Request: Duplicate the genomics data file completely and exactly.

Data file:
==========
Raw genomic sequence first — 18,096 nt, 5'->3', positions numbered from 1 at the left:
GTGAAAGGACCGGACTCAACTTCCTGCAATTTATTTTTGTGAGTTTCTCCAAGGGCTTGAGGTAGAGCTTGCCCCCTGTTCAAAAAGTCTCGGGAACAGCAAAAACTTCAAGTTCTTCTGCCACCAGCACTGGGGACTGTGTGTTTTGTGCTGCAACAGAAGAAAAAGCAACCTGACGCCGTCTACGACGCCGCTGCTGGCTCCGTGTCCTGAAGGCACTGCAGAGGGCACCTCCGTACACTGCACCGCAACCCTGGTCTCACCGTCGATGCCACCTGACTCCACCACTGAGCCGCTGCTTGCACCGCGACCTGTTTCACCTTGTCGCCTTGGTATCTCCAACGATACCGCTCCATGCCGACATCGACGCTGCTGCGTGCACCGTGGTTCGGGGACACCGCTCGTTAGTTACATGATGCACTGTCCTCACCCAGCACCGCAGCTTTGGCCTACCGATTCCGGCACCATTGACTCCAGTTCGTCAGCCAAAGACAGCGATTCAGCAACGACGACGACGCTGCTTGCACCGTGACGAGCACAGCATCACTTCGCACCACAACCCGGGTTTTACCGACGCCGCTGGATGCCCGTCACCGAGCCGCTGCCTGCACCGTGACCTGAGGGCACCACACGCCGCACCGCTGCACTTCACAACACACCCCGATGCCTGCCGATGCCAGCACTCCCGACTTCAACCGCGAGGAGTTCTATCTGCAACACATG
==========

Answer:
Raw genomic sequence first — 18,096 nt, 5'->3', positions numbered from 1 at the left:
GTGAAAGGACCGGACTCAACTTCCTGCAATTTATTTTTGTGAGTTTCTCCAAGGGCTTGAGGTAGAGCTTGCCCCCTGTTCAAAAAGTCTCGGGAACAGCAAAAACTTCAAGTTCTTCTGCCACCAGCACTGGGGACTGTGTGTTTTGTGCTGCAACAGAAGAAAAAGCAACCTGACGCCGTCTACGACGCCGCTGCTGGCTCCGTGTCCTGAAGGCACTGCAGAGGGCACCTCCGTACACTGCACCGCAACCCTGGTCTCACCGTCGATGCCACCTGACTCCACCACTGAGCCGCTGCTTGCACCGCGACCTGTTTCACCTTGTCGCCTTGGTATCTCCAACGATACCGCTCCATGCCGACATCGACGCTGCTGCGTGCACCGTGGTTCGGGGACACCGCTCGTTAGTTACATGATGCACTGTCCTCACCCAGCACCGCAGCTTTGGCCTACCGATTCCGGCACCATTGACTCCAGTTCGTCAGCCAAAGACAGCGATTCAGCAACGACGACGACGCTGCTTGCACCGTGACGAGCACAGCATCACTTCGCACCACAACCCGGGTTTTACCGACGCCGCTGGATGCCCGTCACCGAGCCGCTGCCTGCACCGTGACCTGAGGGCACCACACGCCGCACCGCTGCACTTCACAACACACCCCGATGCCTGCCGATGCCAGCACTCCCGACTTCAACCGCGAGGAGTTCTATCTGCAACACATG